On December 18, 2017, the National Football League responded in opposition to Avielle Hernandez’s motion to remand her lawsuit against the NFL back to state court. Also named in the suit are helmet maker Riddell and other related companies. Avielle’s lawsuit seeks compensation for the NFL’s role in her father’s, Aaron Hernandez’s, post-mortem diagnosis of stage 3 chronic traumatic encephalopathy (CTE). Those diagnosed with CTE exhibit symptoms that include impulse control issues, aggression, depression, dementia, and suicidality. Hernandez committed suicide while serving a life sentence…

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Rick Pitino Shoots Back at Adidas’ Motion to Dismiss Emotional Distress Suit

Dribbling around the allegations connecting him to a bribery scandal, former University of Louisville men’s basketball coach, Rick Pitino, fought back against Adidas’ arguments to toss his claim alleging emotional distress. Adidas filed a motion at the end of November to either dismiss the case for failure to state a claim or stay it in favor of mandatory arbitration because of a provision in a contract between Pitino and Adidas. Pitino, in response, argued the product endorsement contract with Adidas does not apply to…

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MLB, Chicago Cubs Ask Judge to Toss Fan’s Foul Ball Blindness Suit

The Chicago Cubs and Major League Baseball moved to dismiss a negligence suit on December 15, 2017 before a Cook County Circuit Court, arguing that the Illinois Baseball Facility Liability Act bars the plaintiff’s claims. John “Jay” Loos sued the Cubs and MLB in October, claiming they were negligent for failing to install enough netting behind home plate. Loos claimed the foul ball hit by a Pittsburgh Pirates player on August 29 at Chicago’s Wrigley Field not only left him blind in one eye, but…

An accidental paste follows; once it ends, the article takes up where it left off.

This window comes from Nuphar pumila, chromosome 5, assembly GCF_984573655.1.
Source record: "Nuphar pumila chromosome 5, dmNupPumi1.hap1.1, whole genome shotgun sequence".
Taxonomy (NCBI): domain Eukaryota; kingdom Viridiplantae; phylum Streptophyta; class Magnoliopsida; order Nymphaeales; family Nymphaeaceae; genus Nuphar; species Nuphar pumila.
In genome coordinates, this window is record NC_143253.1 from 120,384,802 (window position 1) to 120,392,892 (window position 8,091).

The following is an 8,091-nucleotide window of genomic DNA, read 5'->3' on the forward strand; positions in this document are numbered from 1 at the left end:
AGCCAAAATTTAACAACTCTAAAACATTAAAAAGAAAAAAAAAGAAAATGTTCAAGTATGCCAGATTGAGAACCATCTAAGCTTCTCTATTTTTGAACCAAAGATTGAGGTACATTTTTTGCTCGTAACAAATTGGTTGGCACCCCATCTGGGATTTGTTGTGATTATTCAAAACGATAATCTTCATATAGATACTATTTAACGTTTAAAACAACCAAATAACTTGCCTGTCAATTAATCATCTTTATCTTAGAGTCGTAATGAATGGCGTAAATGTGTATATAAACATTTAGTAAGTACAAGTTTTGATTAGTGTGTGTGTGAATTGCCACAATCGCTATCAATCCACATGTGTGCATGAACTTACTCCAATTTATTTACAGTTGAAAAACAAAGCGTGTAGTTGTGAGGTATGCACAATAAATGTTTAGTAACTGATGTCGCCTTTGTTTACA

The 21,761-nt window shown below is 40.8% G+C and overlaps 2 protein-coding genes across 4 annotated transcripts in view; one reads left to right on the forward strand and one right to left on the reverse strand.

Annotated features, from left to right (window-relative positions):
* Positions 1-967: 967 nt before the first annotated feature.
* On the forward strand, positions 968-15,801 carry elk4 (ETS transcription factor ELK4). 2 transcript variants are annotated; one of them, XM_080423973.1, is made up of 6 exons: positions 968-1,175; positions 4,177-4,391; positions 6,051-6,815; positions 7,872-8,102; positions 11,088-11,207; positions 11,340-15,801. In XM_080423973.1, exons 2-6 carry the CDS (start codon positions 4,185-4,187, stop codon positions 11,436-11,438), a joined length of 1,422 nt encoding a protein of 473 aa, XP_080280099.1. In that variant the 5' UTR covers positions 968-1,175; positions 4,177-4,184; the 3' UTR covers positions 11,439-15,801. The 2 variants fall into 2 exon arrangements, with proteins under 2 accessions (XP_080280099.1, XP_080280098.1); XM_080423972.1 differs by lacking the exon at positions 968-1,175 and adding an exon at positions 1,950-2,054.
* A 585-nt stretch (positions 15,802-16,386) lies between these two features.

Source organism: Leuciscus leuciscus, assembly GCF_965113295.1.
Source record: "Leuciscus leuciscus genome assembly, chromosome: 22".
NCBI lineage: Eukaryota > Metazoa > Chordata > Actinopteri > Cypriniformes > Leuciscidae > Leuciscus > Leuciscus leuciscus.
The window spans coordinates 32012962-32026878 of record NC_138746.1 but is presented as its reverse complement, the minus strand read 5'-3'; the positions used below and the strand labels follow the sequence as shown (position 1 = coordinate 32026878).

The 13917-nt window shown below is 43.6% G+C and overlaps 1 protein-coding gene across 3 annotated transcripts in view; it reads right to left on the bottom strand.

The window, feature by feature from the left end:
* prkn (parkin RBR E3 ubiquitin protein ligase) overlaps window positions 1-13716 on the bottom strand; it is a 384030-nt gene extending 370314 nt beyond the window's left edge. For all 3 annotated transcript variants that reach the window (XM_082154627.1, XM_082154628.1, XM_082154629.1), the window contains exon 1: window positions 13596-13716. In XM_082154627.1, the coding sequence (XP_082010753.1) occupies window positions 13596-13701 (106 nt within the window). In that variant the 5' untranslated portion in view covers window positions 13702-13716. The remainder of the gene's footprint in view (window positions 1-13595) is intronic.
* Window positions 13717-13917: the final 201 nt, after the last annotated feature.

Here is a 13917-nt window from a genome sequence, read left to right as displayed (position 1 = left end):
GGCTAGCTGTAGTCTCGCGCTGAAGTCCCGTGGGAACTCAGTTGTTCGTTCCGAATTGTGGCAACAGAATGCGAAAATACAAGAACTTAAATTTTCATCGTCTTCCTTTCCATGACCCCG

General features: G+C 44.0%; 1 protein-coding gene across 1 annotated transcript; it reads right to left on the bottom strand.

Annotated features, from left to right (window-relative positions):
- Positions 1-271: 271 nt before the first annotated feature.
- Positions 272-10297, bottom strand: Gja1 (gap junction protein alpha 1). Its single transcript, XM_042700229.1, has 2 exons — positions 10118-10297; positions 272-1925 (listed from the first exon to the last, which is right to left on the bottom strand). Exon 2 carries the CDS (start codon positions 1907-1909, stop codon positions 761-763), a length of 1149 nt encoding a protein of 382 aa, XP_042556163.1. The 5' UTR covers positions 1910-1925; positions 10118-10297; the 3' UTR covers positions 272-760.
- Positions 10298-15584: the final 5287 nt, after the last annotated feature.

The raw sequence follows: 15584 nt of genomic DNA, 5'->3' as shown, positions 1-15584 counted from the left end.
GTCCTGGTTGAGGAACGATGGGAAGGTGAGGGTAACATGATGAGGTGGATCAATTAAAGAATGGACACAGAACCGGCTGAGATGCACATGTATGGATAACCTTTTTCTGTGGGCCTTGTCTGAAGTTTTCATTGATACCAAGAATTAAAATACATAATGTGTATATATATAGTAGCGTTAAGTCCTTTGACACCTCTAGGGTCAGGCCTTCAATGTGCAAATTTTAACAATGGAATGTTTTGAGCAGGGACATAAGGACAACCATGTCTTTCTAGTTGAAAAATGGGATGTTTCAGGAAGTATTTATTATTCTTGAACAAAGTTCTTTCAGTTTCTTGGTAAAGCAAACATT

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NCAA Sanctions University of Northern Colorado

On December 15, 2017, the NCAA hit the University of Northern Colorado’s men’s basketball team with sanctions for the former head coach and other staff members completing coursework and paying tuition for poorly performing prospects. Additionally, one player was given extra, off-site practice. Specifically, the NCAA Division I Committee on Infractions found that the former head coach, B. J. Hill, was fueled by his want to “succeed at any cost.” To accomplish this goal, as well as follow his high-performing predecessor’s footsteps, Hill recruited many…

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More Ripken Baseball Camps Added to Complaint in Patent Infringement Fight

A Maryland federal court on Wednesday, December 13, 2017, granted Zito LLC, a company suing Cal Ripken Jr.’s baseball camps, a chance to amend its complaint against the retired player’s camps over patent infringement, finding that adding four more Ripken-owned camps would not prejudice the company. The Ripken camps had argued that the amendment would be made in bad faith because they allege the additional parties are unrelated and the additions were made as a work-around for an inability to change the theory of infringement.…